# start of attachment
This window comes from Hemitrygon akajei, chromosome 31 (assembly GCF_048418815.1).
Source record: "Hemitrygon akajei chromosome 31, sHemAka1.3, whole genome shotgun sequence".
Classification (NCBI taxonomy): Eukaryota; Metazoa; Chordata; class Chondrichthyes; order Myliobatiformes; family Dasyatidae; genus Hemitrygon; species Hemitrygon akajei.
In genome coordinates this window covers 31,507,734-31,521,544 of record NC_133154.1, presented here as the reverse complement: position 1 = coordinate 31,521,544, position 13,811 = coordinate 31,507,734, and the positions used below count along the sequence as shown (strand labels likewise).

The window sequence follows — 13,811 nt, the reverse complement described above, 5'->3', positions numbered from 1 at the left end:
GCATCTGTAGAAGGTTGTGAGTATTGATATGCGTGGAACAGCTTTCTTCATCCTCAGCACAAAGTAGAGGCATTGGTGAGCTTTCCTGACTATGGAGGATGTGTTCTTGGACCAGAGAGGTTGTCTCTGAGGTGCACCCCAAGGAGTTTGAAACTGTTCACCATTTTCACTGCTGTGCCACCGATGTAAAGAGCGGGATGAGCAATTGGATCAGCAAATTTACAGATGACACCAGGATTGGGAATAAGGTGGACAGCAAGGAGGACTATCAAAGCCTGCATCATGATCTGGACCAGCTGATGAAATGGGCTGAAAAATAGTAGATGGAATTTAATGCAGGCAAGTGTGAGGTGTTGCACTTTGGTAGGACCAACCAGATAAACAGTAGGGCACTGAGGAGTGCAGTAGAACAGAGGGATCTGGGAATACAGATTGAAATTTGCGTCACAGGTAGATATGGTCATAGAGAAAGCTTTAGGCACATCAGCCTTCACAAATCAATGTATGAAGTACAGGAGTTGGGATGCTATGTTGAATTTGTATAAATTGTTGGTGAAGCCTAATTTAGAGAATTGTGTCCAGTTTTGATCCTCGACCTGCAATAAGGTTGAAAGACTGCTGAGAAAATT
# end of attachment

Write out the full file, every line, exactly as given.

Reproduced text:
This window comes from Hemitrygon akajei, chromosome 31 (assembly GCF_048418815.1).
Source record: "Hemitrygon akajei chromosome 31, sHemAka1.3, whole genome shotgun sequence".
Classification (NCBI taxonomy): Eukaryota; Metazoa; Chordata; class Chondrichthyes; order Myliobatiformes; family Dasyatidae; genus Hemitrygon; species Hemitrygon akajei.
In genome coordinates this window covers 31,507,734-31,521,544 of record NC_133154.1, presented here as the reverse complement: position 1 = coordinate 31,521,544, position 13,811 = coordinate 31,507,734, and the positions used below count along the sequence as shown (strand labels likewise).

The window sequence follows — 13,811 nt, the reverse complement described above, 5'->3', positions numbered from 1 at the left end:
GCATCTGTAGAAGGTTGTGAGTATTGATATGCGTGGAACAGCTTTCTTCATCCTCAGCACAAAGTAGAGGCATTGGTGAGCTTTCCTGACTATGGAGGATGTGTTCTTGGACCAGAGAGGTTGTCTCTGAGGTGCACCCCAAGGAGTTTGAAACTGTTCACCATTTTCACTGCTGTGCCACCGATGTAAAGAGCGGGATGAGCAATTGGATCAGCAAATTTACAGATGACACCAGGATTGGGAATAAGGTGGACAGCAAGGAGGACTATCAAAGCCTGCATCATGATCTGGACCAGCTGATGAAATGGGCTGAAAAATAGTAGATGGAATTTAATGCAGGCAAGTGTGAGGTGTTGCACTTTGGTAGGACCAACCAGATAAACAGTAGGGCACTGAGGAGTGCAGTAGAACAGAGGGATCTGGGAATACAGATTGAAATTTGCGTCACAGGTAGATATGGTCATAGAGAAAGCTTTAGGCACATCAGCCTTCACAAATCAATGTATGAAGTACAGGAGTTGGGATGCTATGTTGAATTTGTATAAATTGTTGGTGAAGCCTAATTTAGAGAATTGTGTCCAGTTTTGATCCTCGACCTGCAATAAGGTTGAAAGACTGCTGAGAAAATT